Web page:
Panel Discussion - Art:
A Communicative Technology
We invited a diverse group of people, expert in their field, to discuss ideas around communication and communicative technologies. Communication is critical to our practice and research at Māpura Studios. The artists use a broad range of media to share their ideas. We askied questions such as: how contingent is information on its medium? And how does technology affect how we relate to each other, and how we relate to information?
The Chair: Actor, Comedian and MC John Glass
· Painter Jacqueline Fahey
· Game Designer Eric-Rangi Hillman from Metia Interactive
· Assistant Prison Director at Auckland Prison Simon Chaplin
· Dr Morrigan Mullen, Education and Social Work, Auckland University
· Dr Danielle Lottridge, Computer Science, Auckland University
Panelists Māpura Studios panel discussion at Studio One - 2019
Molly (Morrigan) Mullen is a Senior Lecturer at the University of Auckland’s Faculty of Education and Social Work with a background in theatre education, youth theatre, community arts and children’s theatre. Her research examines the economies of applied theatre and socially engaged arts practice, encompassing issues related to policy and funding, as well as forms of organisation, management and work. She is also involved in projects related to the arts and ecological issues, drama and performance in early childhood education and the arts in criminal justice contexts.
Summing it up
My talk will pose and respond to three questions about how arts organisations like Māpura communicate what it is that they do and the value of their practice.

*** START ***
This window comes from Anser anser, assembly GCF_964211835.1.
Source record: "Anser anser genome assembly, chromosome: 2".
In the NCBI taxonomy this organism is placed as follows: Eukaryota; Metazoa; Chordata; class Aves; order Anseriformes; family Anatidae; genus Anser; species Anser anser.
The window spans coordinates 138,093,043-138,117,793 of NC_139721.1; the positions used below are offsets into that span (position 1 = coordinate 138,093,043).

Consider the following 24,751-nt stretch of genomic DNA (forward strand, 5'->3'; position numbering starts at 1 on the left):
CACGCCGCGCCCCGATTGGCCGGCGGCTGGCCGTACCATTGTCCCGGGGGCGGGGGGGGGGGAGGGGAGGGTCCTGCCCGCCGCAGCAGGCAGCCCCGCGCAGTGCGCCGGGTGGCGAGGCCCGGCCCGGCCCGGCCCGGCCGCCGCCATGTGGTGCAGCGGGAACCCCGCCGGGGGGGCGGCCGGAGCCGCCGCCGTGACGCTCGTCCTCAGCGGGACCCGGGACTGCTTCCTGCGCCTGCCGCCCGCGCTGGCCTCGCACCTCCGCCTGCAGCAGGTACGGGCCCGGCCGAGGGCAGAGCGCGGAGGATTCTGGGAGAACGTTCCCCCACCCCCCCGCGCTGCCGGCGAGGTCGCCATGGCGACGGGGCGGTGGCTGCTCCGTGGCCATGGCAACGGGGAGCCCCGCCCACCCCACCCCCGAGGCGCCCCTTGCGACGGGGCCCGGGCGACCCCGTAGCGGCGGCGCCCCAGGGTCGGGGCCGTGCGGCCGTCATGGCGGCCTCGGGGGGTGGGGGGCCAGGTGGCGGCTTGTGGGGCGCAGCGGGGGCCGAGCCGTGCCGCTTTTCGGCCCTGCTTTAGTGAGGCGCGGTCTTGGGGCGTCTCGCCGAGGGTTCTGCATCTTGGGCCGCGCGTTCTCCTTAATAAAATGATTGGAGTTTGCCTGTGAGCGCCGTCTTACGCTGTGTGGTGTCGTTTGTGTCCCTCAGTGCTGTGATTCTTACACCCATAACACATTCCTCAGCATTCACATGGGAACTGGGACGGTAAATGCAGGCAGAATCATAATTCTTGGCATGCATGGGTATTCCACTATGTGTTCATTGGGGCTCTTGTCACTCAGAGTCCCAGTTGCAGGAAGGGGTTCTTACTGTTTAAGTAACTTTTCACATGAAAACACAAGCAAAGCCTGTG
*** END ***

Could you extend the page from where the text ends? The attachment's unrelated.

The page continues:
-Why is it so challenging to succinctly describe the work of arts organisations like Māpura studios without erasing elements of the rich, complex creative practice and reducing its value?
-What roles do contemporary technologies and modes of communication have in both exacerbating and addressing this challenge?
-Can we ever get beyond the need to be present, to be part of it, to really ‘get it’?
My current employment is Assistant Prison Director at Auckland Prison, where I am responsible for 11 industries: both commercial and core services, all Learning and Education: physical, academic, digital and vocational training as well as multiple treatment programmes, units and teams ranging form psychological intervention, drug treatment, art therapy and the provision of all volunteer delivered or contracted programmes, be they spiritual, yoga, drivers licences, nutrition, etc.
I have a background across a variety of social services and in a variety of roles. a radio DJ, a festival DJ (Splore, Sound splash, the Gathering etc.), a Café owner - designed, managed and owned the space call The Lost Angel café on K’rd.
I studied theology which lead to a belief that there was no God for me rather a lust for social justice and using every opportunity and medium to effect change.
What do I plan to talk about: more form my experience of seeing art therapy transform lives.
Not everyone can do therapy, art is a way of doing therapy, it is slow, playful and accesses true self discovery, expression, transformation. I have witnessed this with my own eyes, and listened to prisoners/men talk of things they could not otherwise, a sign of art therapy’s value in gaining skills to manage ongoing traumatic thoughts, feelings and episodes.
Eric Rangi Hillman (Te Whānau-ā-Apanui, Te Āti Awa) is a game designer at Metia Interactive who has contributed to the NZ Game Development Association (NZGDA) and co-founded the Auckland Indie Game Development community ‘meet-ups’. In 2016 he received an NZGDA scholarship to attend the world Game Developers Conference in San Francisco and in 2017 he led youth to create the game Hikoi as part of the Auckland War Memorial Museum’s outreach program.